Working from home is a bit of a chore

It’s nice – working from home – except when it’s not.

Okay, yes, I’m writing this in my so-called pajamas (a royal blue oversized polartec pullover I bought on a cold day in Carmel a dozen years ago, over well-worn cotton pants and a long sleeve t-shirt). So?

So that means I’m not rushing to get showered, put together and fed before heading out into gray January day. But it also means my dog and I get to spend another day alone. And sometimes that gets old.

Don’t get me wrong, working from home has worked for me.

In April 1998 I moved my office from the Hancock Building in Chicago to a nice space behind my kitchen in a Lincoln Park condo. In spite of the fact my then husband said, “Only losers work at home,” (what a guy) that was one of my most successful years in business. Eight clients, six figures – from an office off the kitchen. But it took a lot of work to get there.

After Sears sold the subsidiary that was my employer it took a good three years for me to get used to working alone. The motivation was there, the clients were too. But I missed the camaraderie. I missed laughing about a couple of us showing up in the same red blazers and black skirts on Mondays. Missed team meetings where we brainstormed national PR campaigns. Missed the team. Period.

Aw'gy - key player on the home office team.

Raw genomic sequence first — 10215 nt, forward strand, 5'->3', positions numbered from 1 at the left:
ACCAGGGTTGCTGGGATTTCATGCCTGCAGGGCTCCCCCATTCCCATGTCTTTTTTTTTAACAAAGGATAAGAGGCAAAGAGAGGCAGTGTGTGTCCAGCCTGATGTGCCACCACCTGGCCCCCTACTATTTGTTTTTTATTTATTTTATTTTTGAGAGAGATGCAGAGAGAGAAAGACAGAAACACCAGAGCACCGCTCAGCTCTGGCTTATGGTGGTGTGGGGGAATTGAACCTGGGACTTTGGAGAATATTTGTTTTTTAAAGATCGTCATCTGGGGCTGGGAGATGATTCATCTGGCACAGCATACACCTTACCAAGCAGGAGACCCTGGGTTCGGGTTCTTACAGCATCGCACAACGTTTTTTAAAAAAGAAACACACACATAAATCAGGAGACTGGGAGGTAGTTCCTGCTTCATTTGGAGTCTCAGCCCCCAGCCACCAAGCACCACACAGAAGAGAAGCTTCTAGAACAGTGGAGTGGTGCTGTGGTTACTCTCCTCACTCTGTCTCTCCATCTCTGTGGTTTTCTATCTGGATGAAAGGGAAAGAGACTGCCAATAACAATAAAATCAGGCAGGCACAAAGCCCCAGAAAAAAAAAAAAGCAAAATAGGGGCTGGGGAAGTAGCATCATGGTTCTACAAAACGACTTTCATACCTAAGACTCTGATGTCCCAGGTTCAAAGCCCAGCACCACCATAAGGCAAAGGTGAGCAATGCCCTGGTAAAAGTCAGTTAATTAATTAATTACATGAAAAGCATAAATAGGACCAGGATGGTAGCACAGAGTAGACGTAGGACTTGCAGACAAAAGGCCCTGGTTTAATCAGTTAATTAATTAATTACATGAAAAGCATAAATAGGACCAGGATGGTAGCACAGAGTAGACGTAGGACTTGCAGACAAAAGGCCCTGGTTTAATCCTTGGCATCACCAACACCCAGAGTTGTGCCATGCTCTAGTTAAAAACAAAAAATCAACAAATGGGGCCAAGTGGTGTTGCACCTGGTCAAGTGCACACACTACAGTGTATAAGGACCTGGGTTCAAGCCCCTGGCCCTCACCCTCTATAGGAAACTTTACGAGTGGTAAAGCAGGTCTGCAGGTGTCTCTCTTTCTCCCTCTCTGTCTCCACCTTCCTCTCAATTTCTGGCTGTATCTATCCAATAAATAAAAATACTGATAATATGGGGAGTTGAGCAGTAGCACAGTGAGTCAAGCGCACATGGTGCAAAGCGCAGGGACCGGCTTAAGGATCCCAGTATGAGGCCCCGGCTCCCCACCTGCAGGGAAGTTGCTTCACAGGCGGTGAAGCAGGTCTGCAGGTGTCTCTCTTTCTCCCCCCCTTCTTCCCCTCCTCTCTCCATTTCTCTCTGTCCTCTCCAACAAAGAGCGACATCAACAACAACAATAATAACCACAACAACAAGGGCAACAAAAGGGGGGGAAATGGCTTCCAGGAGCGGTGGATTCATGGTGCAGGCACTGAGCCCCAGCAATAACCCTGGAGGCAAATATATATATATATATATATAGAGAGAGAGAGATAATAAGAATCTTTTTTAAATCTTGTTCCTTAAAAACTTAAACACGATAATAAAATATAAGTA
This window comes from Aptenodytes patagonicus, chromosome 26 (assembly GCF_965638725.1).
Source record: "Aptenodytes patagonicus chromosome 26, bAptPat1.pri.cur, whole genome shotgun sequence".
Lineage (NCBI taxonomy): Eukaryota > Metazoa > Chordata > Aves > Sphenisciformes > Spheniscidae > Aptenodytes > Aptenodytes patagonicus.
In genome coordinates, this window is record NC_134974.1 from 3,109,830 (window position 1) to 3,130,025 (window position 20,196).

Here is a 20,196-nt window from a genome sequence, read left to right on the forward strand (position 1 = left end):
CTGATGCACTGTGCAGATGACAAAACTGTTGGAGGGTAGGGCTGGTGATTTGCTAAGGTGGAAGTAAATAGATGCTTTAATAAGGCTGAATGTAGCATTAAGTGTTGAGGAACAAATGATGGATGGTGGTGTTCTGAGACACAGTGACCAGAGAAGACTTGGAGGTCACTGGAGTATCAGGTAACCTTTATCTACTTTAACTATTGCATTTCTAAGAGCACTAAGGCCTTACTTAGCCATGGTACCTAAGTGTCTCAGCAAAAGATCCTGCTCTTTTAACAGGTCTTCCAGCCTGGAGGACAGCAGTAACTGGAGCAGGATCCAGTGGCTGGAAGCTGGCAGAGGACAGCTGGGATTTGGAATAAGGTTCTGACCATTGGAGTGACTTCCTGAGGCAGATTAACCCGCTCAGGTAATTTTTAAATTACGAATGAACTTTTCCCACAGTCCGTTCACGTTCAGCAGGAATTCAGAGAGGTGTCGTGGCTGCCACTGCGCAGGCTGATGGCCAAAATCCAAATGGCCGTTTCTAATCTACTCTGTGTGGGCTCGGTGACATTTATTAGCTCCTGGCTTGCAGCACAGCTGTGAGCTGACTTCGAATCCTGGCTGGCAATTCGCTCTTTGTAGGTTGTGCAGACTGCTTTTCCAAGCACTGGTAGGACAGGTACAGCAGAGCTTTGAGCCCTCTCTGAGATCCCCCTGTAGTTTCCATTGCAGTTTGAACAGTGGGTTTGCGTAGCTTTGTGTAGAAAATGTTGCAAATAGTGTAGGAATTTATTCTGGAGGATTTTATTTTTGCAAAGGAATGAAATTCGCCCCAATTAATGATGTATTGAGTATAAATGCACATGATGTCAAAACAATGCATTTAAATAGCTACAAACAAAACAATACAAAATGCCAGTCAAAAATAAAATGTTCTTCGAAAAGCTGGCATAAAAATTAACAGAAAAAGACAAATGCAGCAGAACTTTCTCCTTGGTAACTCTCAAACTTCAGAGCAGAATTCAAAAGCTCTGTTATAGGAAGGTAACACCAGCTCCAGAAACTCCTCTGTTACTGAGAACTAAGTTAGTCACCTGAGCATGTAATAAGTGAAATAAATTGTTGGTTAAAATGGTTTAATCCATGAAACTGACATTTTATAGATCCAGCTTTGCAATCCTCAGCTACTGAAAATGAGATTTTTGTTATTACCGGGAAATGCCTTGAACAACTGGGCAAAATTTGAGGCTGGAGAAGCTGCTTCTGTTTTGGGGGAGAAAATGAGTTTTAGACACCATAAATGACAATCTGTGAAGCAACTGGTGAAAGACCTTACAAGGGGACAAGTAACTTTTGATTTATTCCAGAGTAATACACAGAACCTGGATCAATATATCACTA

Aw’gy – key player on the home office team.

Just after Christmas 1995, I said goodbye to my office mates and went home. I told myself I’d take a few months off before starting my practice. My time off included hosting a world-class cold that kept me down for weeks. And after the cold subsided, I began to grieve.

I didn’t know I was grieving.”How long were you with that company?” a friend asked. “Sixteen years, and five in a similar job before that.” That’s a long time to be a team player, and now, the team was gone.

Working from home has meant finding my team wherever they are, and they are located around the country. It means finding the best talent for clients’ needs, without the overhead for a staff. My costs are lower than consultants with offices, assistants, electric bills.

It means having the flexility to write in bed at 6 am. To workout at 10 or noon. To walk my awesome dog. To focus for six or seven hours without interruption. No, I’m not tempted to watch Oprah (is she still one?) or go to the movies. But I’ll admit I’ll occasionally throw in a load of clothes, and I’m free to schedule an appointment when it suits my and my clients’ schedules.

There are pros and cons from working in a office or working from home. The biggest con for me is that while I have a nice home office with a great big window, it’s pretty gray out there these days, which can make me blue. But neither am I  exposed to most of the heat-seeking germs out there this winter.

Enough of this blue polartec stuff. Time to shower and get to work. But first I get to walk my – un, team.

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